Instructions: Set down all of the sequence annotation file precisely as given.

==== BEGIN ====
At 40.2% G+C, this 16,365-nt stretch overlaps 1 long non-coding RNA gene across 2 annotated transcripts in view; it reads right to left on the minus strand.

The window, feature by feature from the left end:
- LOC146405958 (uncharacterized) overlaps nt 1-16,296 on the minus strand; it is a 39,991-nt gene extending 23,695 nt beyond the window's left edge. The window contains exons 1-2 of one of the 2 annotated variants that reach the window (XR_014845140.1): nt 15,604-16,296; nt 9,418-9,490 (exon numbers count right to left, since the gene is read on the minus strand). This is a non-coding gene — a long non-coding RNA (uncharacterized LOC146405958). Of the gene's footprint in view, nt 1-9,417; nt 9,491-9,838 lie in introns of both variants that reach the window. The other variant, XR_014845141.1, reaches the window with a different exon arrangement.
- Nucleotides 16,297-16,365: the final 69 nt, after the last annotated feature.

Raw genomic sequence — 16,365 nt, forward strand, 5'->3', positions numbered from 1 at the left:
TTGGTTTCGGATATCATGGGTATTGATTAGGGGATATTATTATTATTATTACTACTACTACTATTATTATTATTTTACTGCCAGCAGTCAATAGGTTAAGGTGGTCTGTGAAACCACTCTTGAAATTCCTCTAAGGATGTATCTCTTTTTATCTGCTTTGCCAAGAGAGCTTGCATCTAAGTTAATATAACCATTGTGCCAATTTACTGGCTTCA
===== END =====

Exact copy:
At 40.2% G+C, this 16,365-nt stretch overlaps 1 long non-coding RNA gene across 2 annotated transcripts in view; it reads right to left on the minus strand.

The window, feature by feature from the left end:
- LOC146405958 (uncharacterized) overlaps nt 1-16,296 on the minus strand; it is a 39,991-nt gene extending 23,695 nt beyond the window's left edge. The window contains exons 1-2 of one of the 2 annotated variants that reach the window (XR_014845140.1): nt 15,604-16,296; nt 9,418-9,490 (exon numbers count right to left, since the gene is read on the minus strand). This is a non-coding gene — a long non-coding RNA (uncharacterized LOC146405958). Of the gene's footprint in view, nt 1-9,417; nt 9,491-9,838 lie in introns of both variants that reach the window. The other variant, XR_014845141.1, reaches the window with a different exon arrangement.
- Nucleotides 16,297-16,365: the final 69 nt, after the last annotated feature.

Raw genomic sequence — 16,365 nt, forward strand, 5'->3', positions numbered from 1 at the left:
TTGGTTTCGGATATCATGGGTATTGATTAGGGGATATTATTATTATTATTACTACTACTACTATTATTATTATTTTACTGCCAGCAGTCAATAGGTTAAGGTGGTCTGTGAAACCACTCTTGAAATTCCTCTAAGGATGTATCTCTTTTTATCTGCTTTGCCAAGAGAGCTTGCATCTAAGTTAATATAACCATTGTGCCAATTTACTGGCTTCA